At age 92, Bertrand Lavoie began sending a series of emails to various family members recalling his life story.  He wrote of  growing up in Newmarket during the 1920s - 1940s;  his marriage to Muriel Beairsto in 1942 and  their life together in NH, PA , Florida and Texas; of  her struggle with alzheimers  and  subsequent death in 2002; and of his life in a Pennsylvania nursing home.

His niece Mary Jane McCord compiled all his extensive emails to various family members in date/time format as he wrote them.  She forwarded a copy to the New Market Historical Society.  She writes: “…Despite a limited education and no literary training, this man was a gifted writer.”  

In reading his messages, his distinctive voice captures recollections of family life which are comical, moving, and rich in detail.   In one email he said that he planned to write his memories so that his great grandchildren will know him.  He has succeeded in doing just that. Mary Jane adds that  ”His memories are his gift, his legacy to his grandchildren and to the rest of us, his family.  Some stories are heartbreaking, some are funny, but all are rare, precious insights into his family’s history”.

Bert Lavoie died October 15, 2013 at age 96.  With the family’s permission, the Historical Society is pleased to share excerpts of “Uncle Bert’s Memoirs”.   The excerpts presented here are grouped by topic, and pertain to his life in Newmarket.   Bert’s experiences of growing up poor, working hard on the farm and in the mills, learning new skills and changing occupations to achieve financial stability for his family are typical of many families in town.  What is not typical, is while in his nineties he was able to document vivid memories of times long past and pinpoint with such clarity “just how it was in Newmarket.” 

The photos accompanying the text are courtesy of  Mary Jane McCord and Jeff Keyser,  members of the greater Lavoie family.  The text is as he wrote it, with little editing. 

 [*] refers to my editing notations  —-  John Carmichael, New Market Historical Society.

Monday, April 19, 2010 

I have a great week end coming up as on April 25 I will be 93 years old and I am very happy to be that old.  My youngest son Bruce and his wife Janet are taking me out for a steak dinner. I have been here for 5 years and have not had a good steak dinner in all these years.   I think they have to cook all their steaks well done and they are no more than 1/4 inch thick and they remind you of shoe leather.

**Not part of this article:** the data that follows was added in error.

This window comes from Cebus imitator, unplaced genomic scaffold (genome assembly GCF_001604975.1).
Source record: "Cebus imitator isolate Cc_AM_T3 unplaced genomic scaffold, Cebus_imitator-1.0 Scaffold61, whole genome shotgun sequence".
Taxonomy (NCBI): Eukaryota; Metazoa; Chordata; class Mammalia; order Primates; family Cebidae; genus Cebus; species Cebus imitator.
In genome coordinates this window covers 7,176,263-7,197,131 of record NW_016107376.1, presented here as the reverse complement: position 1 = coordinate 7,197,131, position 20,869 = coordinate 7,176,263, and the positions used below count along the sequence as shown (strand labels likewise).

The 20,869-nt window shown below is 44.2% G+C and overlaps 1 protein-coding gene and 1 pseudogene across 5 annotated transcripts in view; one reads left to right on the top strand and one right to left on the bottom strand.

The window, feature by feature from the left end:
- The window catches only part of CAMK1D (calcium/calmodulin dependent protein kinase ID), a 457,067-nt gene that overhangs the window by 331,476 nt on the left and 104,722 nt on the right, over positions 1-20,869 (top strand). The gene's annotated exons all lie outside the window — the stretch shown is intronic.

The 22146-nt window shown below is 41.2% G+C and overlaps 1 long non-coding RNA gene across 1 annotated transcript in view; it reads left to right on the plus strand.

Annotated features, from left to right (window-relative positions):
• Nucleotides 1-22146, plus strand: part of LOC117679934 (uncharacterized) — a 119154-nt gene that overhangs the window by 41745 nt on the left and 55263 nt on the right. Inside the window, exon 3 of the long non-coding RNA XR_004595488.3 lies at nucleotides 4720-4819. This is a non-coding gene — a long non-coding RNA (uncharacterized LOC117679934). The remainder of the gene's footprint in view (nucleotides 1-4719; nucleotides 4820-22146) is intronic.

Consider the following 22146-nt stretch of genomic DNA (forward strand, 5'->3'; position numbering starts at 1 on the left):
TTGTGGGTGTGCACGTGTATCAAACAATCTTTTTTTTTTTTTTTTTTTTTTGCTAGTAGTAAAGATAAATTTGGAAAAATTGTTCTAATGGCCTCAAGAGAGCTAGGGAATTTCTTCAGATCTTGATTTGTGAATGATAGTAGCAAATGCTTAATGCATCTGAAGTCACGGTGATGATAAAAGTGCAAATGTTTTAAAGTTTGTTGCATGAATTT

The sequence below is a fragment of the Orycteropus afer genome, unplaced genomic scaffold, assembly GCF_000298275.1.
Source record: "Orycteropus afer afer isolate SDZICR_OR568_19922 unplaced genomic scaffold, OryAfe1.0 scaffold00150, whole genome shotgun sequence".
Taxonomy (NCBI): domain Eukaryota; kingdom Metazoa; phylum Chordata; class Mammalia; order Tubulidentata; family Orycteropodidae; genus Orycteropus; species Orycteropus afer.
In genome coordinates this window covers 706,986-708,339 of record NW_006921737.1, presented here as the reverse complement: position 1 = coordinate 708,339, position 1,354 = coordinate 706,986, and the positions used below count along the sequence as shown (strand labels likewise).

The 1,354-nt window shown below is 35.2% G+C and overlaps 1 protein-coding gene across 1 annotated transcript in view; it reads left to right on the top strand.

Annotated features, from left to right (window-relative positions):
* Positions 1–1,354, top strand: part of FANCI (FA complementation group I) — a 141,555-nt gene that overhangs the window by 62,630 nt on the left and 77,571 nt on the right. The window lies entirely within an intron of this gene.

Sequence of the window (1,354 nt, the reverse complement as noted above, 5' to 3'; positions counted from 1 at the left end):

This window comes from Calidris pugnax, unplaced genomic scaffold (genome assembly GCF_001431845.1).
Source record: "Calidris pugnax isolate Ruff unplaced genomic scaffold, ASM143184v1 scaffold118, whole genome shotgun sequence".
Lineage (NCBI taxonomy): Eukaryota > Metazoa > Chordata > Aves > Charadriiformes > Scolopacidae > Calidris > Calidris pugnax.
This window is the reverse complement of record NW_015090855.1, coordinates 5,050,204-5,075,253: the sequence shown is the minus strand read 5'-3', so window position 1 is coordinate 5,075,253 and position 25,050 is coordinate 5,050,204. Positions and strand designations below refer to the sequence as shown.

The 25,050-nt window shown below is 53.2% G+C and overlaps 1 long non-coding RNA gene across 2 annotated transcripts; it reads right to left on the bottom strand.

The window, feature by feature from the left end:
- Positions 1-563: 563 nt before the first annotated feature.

It is not very warm today I wonder what the Farmers are doing as they can’t get any plants in yet.

Another reason that i’m glad to be 93 that when I was 13 years old I fell from the top of the barn to the floor and the board that broke hit me on my left Kidney.  Later I told my Mother “Ma, I peed and its all red ” she brought me to Manchester Hospital where they took my Kidney away and I remember the Dr. [*] saying that if I don’t drink beer I can live to be 21.

P.S   I drank more than my share of beer when I was a youg lad.  UNCLE BERT

[*] The Doctor was Dr. Zenon A. Lavoie of Sacred Heart Hospital, Bert’s uncle. Due to this injury Bert was classified as 4F during WW II and went to work at Portsmouth Navy Shipyard.


I never knew any thing about my Father’s parents.  They never came down from Canada.  About 70 years ago my Sister Bea traced the Lavoie tree many years before the computer age. If I remember right this is what she told us, during the french revelotion there was a family by the name of Lavorex ( hope I spelled it right ).  They were Scientists in a town in the South of France along the Atlantic ocean.  They were making Gun powder to fight France.  When they heard that the army was coming for them they changed their name to Lavoie and fled to Canada.  So before the Lavoie there was Lavorex.   

I did know my Mother’s parents.  When they lived in Durhamside I use to go there and play on the large rocks near their home.  Later when they moved in with Aunt Leader, Every Thanksgiving all the Uncles and Aunts and they kids met there on that one day, Great big feast at noon, and card games after.